PUBLISHED: 12:07 10 November 2011 | UPDATED: 20:08 20 February 2013
where neighbours become good friends
where neighbours become good friends
Butchers, bakers dont ever rule out the possibility of candlestick makers in Exeters fashionable Magdalen Road where small independent businesses flourish in the shadow of the city centre just a few minutes walk away, writes Tamzin Hindmarch
Recently opened at the top of Magdalen Road is Duo Interiors. Annalisa Patient, who runs the shop has been in the interiors world for years. Starting with a decorative painting business some years ago, Annalisa then progressed into Interior Design and started making curtains, blinds and upholstery.
With her love of fabric, colour and design Annalisa is happy to advise on all aspects of interior decoration. Duo Interiors aims to supply all things for interiors from flooring to lighting, furniture, fabric, wallpaper, curtain poles and a range of accessories along with a complete interior design service. We have a lovely selection of fabric books from leading design houses such as Romo, Villa Nova, Clarke & Clarke, Sanderson as well as a whole assortment of blinds, such as roller blinds, roman blinds, venetians, says Annalisa.
The shop also retails Earthborn paint which is 100% environmentally friendly, has little odour, so it is perfect for childrens rooms, people with allergies, cob walls or other walls that need a breathable paint and is great in steamy rooms such as kitchens and bathrooms.
Among the newcomers is Charlotte Lloyd-Wrigley who opened her first restaurant, Petit Mange, a couple of months ago.
My dad was a restaurant and bar owner and from a very young age I aspired to be like him. Petit Mange is not grammatically correct, but Ive used it because when he asked me as a little girl what I would call my own restaurant, that was my reply.
Having previously worked at Michael Cainess Abode and for a restaurant called Zest in Exeter, when Charlotte later found out the one-time home of the infamous The Cat in the Hat was in the offing, she couldnt resist.
The day we opened, I was so scared I was quaking in my boots, she admits, sitting beneath one of the many bright paintings by local artist George Porter which decorate the walls. The restaurant had been loved for a long time as The Cat in the Hat so I knew it had potential, but the response has been incredible.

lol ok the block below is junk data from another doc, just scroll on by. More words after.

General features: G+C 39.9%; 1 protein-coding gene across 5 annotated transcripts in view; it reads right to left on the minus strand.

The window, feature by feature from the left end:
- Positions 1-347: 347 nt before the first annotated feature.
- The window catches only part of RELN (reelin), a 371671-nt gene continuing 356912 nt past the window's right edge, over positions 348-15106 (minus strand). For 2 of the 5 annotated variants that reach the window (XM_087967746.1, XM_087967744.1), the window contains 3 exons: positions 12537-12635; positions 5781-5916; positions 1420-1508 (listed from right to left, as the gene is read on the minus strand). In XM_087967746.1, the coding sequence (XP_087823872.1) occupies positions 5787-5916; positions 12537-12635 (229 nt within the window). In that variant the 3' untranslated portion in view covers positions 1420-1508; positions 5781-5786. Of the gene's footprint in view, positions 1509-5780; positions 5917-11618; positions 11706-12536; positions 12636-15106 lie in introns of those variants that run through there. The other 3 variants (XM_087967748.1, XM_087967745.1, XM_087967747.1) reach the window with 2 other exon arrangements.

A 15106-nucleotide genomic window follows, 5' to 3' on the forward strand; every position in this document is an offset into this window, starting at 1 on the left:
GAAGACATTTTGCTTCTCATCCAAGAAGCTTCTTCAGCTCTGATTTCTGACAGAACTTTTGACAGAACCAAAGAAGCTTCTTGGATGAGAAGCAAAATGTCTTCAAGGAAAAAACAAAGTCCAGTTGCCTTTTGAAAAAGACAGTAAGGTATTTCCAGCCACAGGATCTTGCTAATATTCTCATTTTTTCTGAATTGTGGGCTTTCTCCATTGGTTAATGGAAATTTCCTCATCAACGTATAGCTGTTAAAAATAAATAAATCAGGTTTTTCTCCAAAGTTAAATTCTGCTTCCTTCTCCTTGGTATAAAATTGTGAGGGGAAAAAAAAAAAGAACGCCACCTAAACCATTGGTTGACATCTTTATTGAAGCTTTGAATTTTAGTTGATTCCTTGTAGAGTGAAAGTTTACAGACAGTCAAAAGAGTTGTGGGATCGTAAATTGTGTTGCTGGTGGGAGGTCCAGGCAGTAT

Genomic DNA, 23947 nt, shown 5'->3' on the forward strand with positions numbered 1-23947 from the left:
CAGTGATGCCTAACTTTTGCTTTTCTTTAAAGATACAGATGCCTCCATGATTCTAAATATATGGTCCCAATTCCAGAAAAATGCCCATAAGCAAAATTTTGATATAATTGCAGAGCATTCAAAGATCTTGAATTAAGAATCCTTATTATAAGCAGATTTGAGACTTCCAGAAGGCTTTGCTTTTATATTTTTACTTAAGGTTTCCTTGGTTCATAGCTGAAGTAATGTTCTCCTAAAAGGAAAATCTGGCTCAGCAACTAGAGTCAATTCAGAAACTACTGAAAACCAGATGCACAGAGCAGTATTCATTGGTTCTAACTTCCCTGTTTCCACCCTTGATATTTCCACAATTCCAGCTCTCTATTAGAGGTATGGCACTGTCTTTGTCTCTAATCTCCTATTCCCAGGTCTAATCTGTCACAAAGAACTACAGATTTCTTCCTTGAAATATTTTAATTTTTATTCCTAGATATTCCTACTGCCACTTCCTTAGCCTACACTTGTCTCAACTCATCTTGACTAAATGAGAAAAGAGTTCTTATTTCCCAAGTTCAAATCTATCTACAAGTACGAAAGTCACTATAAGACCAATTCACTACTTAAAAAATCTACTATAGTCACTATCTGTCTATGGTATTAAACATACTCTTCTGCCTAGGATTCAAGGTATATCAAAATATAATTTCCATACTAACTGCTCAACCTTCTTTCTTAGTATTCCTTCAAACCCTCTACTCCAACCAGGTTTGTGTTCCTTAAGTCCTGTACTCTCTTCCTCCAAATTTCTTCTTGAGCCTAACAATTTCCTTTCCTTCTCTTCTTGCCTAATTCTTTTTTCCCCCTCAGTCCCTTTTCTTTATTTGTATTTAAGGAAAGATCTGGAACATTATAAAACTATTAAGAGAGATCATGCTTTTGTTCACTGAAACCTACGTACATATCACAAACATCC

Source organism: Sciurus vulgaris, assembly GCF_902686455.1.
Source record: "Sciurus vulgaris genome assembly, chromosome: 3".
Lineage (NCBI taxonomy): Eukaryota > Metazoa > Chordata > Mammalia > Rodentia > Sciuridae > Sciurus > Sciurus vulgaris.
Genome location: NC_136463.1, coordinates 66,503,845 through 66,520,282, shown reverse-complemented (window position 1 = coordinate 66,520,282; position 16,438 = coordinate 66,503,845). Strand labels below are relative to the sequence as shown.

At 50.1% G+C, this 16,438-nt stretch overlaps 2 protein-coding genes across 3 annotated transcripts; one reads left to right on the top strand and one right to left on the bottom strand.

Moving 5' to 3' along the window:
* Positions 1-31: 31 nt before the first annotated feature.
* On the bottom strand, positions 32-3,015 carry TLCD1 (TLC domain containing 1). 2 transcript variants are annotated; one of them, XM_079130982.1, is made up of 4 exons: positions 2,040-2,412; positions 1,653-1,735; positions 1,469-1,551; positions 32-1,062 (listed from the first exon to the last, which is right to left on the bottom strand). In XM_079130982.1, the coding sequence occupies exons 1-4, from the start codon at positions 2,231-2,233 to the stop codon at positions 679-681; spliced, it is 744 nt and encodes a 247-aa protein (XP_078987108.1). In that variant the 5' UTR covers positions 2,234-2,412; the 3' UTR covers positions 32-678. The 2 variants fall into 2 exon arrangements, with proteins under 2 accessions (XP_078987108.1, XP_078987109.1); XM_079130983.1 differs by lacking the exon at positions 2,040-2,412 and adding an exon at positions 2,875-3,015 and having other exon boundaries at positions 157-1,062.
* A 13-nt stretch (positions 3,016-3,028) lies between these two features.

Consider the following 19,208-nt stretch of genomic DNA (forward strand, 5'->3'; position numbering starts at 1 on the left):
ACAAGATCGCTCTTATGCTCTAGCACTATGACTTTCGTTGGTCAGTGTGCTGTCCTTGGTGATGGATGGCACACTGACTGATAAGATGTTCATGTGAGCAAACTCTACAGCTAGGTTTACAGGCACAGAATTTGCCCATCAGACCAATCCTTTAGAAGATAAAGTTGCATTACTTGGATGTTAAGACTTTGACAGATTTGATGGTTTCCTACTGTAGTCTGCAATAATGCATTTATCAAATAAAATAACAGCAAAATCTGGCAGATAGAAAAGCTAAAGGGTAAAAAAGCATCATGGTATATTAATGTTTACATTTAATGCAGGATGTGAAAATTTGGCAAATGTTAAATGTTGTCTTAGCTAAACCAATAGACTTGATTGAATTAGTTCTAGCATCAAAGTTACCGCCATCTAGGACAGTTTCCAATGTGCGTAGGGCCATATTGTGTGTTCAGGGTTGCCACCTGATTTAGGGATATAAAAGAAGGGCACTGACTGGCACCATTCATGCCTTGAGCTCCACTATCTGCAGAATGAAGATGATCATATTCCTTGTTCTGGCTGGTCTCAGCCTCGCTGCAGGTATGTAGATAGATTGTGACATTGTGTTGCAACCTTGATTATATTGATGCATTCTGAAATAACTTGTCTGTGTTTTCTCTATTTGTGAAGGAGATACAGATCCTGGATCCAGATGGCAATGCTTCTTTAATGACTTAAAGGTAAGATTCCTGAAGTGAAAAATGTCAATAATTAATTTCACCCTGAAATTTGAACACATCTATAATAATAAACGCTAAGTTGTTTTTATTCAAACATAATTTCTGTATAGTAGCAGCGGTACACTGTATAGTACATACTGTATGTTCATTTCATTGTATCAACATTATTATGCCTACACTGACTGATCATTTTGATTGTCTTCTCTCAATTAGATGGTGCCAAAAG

The beautifully-presented dishes are the creations of Head Chef Adam Page. Adam has so many good ideas and he is really passionate about food, says Charlotte, giving a guided tour through the evenings Specials Menu. On the day, this includes Confit Rabbit Leg Ravioli with Rabbit Consomm, Moules Marinire served with Soda Bread, and Seared British Beef Fillet served with Dauphinoise Potato, Beetroot Pure and Vine Cherry Tomatoes.
Peter Piper and his wife Henris shop-based and online business has been ranked by The Times as a Top Ten Butcher and won Best Food Producer at the 2007 BBC Food & Farming Awards. Peter himself is one of Rick Steins Food Heroes.
Concerned about certain farming practices and the demise of rural farms, Peter explains their third motive for establishing ethically-conscious Pipers Farm near Cullompton in 1989: In everyones life there comes that watershed moment when you have young children and decide what you are going to feed them.
Today, some 30 local farming families supply meat for slaughter, with Peter monitoring the journey from pasture to plate every step of the way.
In addition to an abundance of rich cuts of meats on show in the counters, other products include pre-prepared meals, such as Moroccan Lamb Casserole, and one-offs like Peters Breakfast Pie, created especially to be sold at Lords.